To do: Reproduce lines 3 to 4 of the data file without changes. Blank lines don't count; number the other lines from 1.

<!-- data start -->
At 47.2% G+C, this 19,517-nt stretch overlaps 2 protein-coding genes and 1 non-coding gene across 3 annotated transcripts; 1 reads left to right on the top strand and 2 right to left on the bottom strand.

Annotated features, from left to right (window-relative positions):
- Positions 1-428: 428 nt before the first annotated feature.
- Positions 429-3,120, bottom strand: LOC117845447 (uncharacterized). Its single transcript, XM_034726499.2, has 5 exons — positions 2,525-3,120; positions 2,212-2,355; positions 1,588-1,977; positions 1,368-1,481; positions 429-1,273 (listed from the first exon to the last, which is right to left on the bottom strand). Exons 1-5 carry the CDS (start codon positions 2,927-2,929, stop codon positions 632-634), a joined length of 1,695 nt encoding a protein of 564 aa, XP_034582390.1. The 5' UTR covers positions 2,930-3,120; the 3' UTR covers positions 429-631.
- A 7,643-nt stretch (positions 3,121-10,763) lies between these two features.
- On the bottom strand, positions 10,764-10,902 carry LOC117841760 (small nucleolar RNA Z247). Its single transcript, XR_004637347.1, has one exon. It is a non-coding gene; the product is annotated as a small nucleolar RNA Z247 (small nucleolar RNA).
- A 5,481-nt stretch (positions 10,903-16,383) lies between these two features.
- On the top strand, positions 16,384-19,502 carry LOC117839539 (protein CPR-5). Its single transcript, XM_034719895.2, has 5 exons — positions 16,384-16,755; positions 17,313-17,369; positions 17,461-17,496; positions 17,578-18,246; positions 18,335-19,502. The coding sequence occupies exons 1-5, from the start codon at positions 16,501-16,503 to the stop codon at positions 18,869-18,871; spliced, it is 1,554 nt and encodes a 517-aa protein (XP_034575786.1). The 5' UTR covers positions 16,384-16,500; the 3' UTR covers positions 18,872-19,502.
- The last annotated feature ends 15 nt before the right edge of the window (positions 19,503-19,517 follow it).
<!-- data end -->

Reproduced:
- Positions 1-428: 428 nt before the first annotated feature.
- Positions 429-3,120, bottom strand: LOC117845447 (uncharacterized). Its single transcript, XM_034726499.2, has 5 exons — positions 2,525-3,120; positions 2,212-2,355; positions 1,588-1,977; positions 1,368-1,481; positions 429-1,273 (listed from the first exon to the last, which is right to left on the bottom strand). Exons 1-5 carry the CDS (start codon positions 2,927-2,929, stop codon positions 632-634), a joined length of 1,695 nt encoding a protein of 564 aa, XP_034582390.1. The 5' UTR covers positions 2,930-3,120; the 3' UTR covers positions 429-631.